Love what you do and you’ll never work a day in your life. Find a hobby that is equally as fulfilling as your career, and you’re headed for true bliss. Local physician Cheryl Short has been lucky enough to find both!
When she isn’t taking care of women as one of the region’s most trusted obstetrics/gynecology physicians, Short finds work-life balance with her beloved and relatively rare Dutch spaniels, which she breeds and shows in competition.
Short grew up in Clinton, Illinois and attended Southern Illinois University before obtaining her medical degree at University of Illinois College of Medicine. Today, she shares a thriving medical practice with four women providers at Obstetrical and Gynecological Assoc, Inc., in Valparaiso and Portage.
“I think as a female provider we know women better,” Short said. “Most of the advances in medicine have been male-directed in terms of testing and screening. It’s important to have a female influence in the industry.”
And then there are the pups.
“I have a breed called Nederlandse Kooikerhondje, or Dutch spaniel. I show them in agility and conformation at dog beauty pageants for breed and type,” Short said, later admitting that agility is her favorite. “I like the agility because it’s teamwork between you and your dog. When you win, you win because you work well together as a team.”
Short has been breeding and showing dogs for about five years, with Callie, her oldest furry friend, just turning 10 this year. She has three other dogs as well: Kyline, 6; Bri, 4; and Bessie, the newest member of the family at 16 months. Short says she first got into dog breeding as a hobby to take the stress off of practicing medicine.
“I got into it as a kind of therapy,” she said. “I needed something to help me not work as much. I love my job and what I do, but I think that I have a really good work-life balance right now because of the time spend with my dogs. I think that’s important; it helps me to be a better physician.”
Between balancing her career as a physician and keeping up with the schedule of training and competing with her dogs, Short has developed an exceptional work ethic. She attributes much of this discipline and drive to the positive influences she had growing up.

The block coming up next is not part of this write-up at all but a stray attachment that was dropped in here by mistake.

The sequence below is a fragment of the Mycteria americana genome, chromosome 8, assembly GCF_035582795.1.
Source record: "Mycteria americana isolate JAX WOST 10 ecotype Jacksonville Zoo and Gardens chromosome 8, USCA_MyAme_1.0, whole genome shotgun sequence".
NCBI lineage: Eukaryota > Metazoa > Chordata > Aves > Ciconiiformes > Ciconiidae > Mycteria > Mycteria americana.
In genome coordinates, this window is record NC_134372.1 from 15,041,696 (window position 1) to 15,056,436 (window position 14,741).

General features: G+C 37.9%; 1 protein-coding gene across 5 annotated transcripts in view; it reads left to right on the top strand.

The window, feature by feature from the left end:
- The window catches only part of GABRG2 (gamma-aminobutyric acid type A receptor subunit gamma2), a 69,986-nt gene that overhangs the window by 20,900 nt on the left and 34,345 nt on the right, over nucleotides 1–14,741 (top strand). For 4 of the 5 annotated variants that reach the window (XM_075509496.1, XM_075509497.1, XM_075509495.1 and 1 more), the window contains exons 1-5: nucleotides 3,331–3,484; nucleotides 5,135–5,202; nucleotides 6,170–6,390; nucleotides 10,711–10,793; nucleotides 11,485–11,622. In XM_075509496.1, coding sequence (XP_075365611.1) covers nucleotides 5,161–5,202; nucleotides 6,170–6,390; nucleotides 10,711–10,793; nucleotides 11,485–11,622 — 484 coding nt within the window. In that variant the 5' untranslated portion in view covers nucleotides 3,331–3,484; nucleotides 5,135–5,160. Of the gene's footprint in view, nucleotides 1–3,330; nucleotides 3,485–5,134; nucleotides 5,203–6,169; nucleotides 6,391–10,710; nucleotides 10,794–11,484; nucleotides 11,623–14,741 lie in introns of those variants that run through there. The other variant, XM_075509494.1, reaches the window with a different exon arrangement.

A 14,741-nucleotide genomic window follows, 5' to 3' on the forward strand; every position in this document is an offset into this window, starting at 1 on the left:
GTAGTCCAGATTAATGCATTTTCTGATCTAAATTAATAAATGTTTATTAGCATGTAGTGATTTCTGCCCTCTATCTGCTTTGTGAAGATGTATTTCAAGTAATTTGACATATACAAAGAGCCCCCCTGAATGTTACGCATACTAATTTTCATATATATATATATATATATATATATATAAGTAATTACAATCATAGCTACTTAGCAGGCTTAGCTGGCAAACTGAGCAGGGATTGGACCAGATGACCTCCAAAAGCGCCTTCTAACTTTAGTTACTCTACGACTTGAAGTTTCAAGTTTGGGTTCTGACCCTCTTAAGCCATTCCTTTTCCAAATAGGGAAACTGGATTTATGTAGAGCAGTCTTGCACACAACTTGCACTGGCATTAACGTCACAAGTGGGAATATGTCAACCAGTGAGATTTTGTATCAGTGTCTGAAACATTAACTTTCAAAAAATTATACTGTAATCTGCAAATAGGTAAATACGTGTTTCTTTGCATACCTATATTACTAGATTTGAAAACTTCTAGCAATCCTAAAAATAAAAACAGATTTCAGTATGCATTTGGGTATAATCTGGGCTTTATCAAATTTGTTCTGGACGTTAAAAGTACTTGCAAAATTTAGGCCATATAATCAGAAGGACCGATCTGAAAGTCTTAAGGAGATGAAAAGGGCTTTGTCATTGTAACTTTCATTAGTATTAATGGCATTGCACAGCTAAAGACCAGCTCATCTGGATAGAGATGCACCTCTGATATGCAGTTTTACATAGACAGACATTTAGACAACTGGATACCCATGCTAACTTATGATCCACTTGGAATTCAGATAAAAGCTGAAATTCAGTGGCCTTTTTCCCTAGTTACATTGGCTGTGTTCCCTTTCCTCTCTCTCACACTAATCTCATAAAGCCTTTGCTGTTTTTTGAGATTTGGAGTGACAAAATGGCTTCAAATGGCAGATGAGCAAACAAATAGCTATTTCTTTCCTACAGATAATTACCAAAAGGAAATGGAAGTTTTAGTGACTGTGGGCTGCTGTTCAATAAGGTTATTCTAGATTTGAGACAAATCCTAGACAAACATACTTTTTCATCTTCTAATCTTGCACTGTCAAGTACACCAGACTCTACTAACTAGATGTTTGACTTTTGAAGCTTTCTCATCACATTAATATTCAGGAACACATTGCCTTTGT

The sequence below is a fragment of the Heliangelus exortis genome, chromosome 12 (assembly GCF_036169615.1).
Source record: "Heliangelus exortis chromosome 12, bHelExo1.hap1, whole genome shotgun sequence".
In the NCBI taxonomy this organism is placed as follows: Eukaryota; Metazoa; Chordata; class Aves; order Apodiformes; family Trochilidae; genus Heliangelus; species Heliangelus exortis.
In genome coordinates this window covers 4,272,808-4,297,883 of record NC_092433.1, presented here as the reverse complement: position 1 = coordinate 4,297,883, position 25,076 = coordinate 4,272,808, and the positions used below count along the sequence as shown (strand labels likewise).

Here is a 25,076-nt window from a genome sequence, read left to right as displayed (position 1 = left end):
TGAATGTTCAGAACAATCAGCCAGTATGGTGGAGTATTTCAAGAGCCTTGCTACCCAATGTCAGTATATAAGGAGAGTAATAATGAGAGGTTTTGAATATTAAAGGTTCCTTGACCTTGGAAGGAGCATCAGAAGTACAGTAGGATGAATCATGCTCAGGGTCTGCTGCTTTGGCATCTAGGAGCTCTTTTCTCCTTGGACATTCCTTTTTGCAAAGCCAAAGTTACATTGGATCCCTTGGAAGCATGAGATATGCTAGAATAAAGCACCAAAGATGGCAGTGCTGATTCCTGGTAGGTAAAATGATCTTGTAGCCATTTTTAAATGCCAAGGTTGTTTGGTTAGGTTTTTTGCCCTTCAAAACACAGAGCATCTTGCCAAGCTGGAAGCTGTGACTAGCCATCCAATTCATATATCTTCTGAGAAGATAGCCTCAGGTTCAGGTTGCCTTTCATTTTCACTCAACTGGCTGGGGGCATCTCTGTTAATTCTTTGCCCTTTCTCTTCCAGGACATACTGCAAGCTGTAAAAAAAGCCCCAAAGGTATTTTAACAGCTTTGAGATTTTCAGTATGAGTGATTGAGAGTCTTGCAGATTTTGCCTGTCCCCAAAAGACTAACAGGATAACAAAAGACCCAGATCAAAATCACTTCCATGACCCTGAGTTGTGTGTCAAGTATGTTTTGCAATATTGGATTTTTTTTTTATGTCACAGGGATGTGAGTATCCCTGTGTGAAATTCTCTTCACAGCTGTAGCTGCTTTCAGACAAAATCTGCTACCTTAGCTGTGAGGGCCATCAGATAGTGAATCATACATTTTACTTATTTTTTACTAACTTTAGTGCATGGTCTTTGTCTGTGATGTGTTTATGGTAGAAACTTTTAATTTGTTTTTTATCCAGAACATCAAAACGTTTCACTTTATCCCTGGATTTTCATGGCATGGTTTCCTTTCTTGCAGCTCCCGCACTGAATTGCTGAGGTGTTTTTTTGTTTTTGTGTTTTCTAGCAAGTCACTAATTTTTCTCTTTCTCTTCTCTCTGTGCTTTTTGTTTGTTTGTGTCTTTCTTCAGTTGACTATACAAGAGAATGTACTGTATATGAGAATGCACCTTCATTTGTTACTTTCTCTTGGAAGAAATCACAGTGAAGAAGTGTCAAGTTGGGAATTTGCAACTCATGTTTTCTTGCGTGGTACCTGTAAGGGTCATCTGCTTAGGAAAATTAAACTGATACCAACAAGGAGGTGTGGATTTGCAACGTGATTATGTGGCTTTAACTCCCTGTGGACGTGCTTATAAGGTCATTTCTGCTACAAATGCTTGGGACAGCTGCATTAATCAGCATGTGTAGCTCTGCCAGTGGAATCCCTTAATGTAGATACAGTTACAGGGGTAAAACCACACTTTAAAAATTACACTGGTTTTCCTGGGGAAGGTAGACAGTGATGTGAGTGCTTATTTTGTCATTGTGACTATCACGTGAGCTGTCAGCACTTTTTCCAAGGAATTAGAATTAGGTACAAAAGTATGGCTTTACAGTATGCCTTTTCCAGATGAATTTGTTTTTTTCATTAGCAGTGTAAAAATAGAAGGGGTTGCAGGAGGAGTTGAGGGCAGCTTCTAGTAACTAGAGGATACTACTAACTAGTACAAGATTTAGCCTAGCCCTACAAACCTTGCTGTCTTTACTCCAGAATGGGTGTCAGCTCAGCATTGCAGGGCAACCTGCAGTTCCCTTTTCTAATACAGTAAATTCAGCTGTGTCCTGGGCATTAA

“I’ve had great role models form my parents in terms of work ethic. I think that has really helped me a lot with what I do today.”
Short also has had a number of significant role models in her adventures with dog breeding. One individual she particularly looks up to is her trainer, Shirley Kilpatrick.
“I am very fortunate to have a good trainer in Shirley,” Short said. “She really works around my schedule, and she’s been my go-to person for anything I might need. There is also excellent vet care in this area, as well as a lot of good dog people who provide me with support and references. I just call them up, and they’re ready to help me with any questions I might have.”
While she has had several hobbies over the years, Short says working with her purebred dogs has captured her attention the most.
“As I’ve aged my hobbies have changed at various periods. I’ve had a sewing phase, a knitting phase, a quilting phase… but this is something that fits me better. It fits my lifestyle, and it’s good for my mental health. I plan on doing this long into my retirement.”
Short and her dogs will be attending the 143rd Annual Westminster Kennel Club Dog Show this February. The WKC is America’s oldest organization dedicated to the sport of purebred dogs. According to their website, this is the first year that the Nederlandse Kooikerhondje will be featured at the show. Short and her dogs will show off their skills against more than 3,000 competitors, and will no doubt have the support of the entire community behind them! The show typically airs on cable or satellite stations, and is live streamed at www.wkclive.com.
For more information about Dr. Short’s medical practice, visit weunderstandwomen.com.